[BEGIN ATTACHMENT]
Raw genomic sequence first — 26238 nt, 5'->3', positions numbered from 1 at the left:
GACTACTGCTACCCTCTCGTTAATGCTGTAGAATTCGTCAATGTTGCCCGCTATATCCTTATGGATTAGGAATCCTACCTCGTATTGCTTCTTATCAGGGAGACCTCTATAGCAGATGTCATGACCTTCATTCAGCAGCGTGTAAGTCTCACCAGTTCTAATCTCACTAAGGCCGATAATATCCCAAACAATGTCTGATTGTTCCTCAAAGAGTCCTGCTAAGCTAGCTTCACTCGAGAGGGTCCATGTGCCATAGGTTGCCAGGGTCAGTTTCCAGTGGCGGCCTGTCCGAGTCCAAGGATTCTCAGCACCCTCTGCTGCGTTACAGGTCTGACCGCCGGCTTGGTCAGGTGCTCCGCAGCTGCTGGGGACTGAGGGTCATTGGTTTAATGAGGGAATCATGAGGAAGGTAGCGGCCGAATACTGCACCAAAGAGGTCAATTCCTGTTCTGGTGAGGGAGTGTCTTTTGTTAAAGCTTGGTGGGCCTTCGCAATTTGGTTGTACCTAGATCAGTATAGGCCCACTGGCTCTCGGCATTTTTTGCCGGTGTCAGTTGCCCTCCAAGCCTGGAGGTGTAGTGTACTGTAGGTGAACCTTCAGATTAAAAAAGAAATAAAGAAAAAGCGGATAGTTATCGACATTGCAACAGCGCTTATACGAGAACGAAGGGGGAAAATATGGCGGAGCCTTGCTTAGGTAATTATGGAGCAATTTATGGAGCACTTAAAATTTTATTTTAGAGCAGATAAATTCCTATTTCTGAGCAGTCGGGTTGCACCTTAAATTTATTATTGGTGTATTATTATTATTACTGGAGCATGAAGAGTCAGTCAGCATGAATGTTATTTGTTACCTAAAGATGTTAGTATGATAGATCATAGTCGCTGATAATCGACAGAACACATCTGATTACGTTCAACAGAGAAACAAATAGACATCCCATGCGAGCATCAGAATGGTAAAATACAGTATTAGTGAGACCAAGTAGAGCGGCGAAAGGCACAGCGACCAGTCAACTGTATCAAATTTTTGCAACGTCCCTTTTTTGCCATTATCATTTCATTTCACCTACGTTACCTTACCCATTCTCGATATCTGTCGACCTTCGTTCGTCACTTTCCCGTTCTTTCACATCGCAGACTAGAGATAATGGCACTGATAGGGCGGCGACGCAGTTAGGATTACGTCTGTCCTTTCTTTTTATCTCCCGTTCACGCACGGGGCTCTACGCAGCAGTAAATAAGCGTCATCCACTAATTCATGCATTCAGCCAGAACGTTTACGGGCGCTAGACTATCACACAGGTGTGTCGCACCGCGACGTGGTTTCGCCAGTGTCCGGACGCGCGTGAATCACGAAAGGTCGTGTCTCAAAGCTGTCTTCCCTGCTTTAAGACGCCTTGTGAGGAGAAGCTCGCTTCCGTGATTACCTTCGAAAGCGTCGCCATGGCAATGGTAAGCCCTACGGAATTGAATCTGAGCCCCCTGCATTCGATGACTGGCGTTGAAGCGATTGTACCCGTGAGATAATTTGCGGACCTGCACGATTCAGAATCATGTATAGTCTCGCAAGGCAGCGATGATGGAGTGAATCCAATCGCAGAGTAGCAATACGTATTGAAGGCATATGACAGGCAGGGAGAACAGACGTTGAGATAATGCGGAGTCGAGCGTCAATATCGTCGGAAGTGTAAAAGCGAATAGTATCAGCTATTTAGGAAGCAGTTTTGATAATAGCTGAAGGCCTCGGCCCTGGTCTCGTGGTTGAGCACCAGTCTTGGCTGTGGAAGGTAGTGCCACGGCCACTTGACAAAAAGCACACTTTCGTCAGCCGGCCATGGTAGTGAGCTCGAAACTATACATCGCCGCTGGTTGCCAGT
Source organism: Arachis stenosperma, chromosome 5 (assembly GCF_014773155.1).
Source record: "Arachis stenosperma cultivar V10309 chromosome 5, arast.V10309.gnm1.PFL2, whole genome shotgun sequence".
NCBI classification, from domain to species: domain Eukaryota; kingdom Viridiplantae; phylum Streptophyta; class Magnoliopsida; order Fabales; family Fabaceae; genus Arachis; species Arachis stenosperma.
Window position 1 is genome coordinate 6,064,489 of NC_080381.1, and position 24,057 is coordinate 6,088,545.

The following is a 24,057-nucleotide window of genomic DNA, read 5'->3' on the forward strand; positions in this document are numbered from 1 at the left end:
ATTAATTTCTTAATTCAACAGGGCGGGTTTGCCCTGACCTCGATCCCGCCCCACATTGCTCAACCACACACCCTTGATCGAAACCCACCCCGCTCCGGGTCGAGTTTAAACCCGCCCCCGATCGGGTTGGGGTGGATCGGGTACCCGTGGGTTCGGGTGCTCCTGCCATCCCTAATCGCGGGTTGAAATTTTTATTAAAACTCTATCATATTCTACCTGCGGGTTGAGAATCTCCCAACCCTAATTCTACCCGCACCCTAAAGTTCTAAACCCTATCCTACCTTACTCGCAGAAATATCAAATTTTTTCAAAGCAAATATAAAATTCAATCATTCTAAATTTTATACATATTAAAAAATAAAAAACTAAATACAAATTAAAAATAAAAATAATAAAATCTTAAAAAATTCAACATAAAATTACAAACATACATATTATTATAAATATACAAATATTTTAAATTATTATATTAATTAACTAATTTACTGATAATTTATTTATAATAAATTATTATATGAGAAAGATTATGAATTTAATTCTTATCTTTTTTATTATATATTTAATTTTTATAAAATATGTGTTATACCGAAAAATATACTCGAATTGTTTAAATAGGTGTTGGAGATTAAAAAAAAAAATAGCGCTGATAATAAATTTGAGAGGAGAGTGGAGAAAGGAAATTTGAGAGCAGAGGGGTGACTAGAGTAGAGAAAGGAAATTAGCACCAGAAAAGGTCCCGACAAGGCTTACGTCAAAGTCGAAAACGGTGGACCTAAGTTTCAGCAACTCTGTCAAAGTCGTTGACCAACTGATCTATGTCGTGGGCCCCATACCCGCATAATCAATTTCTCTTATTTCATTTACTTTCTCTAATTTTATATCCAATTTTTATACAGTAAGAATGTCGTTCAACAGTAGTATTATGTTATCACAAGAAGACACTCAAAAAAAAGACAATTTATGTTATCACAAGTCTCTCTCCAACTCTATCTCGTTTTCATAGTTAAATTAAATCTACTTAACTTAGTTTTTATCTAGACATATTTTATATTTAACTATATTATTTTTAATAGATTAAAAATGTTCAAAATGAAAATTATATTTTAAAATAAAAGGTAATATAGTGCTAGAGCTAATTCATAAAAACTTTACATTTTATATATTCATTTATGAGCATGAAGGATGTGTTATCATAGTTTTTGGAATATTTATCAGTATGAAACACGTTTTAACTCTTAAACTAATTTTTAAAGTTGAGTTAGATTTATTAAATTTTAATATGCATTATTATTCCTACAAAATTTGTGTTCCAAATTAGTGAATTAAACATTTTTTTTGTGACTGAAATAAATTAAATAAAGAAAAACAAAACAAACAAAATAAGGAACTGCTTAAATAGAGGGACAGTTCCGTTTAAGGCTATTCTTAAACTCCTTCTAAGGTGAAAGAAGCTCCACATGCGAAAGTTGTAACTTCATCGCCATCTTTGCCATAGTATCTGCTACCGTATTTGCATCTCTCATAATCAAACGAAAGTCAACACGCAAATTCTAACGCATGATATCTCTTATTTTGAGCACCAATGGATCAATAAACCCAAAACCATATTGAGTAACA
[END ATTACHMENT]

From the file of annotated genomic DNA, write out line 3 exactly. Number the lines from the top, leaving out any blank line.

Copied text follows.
Source organism: Arachis stenosperma, chromosome 5 (assembly GCF_014773155.1).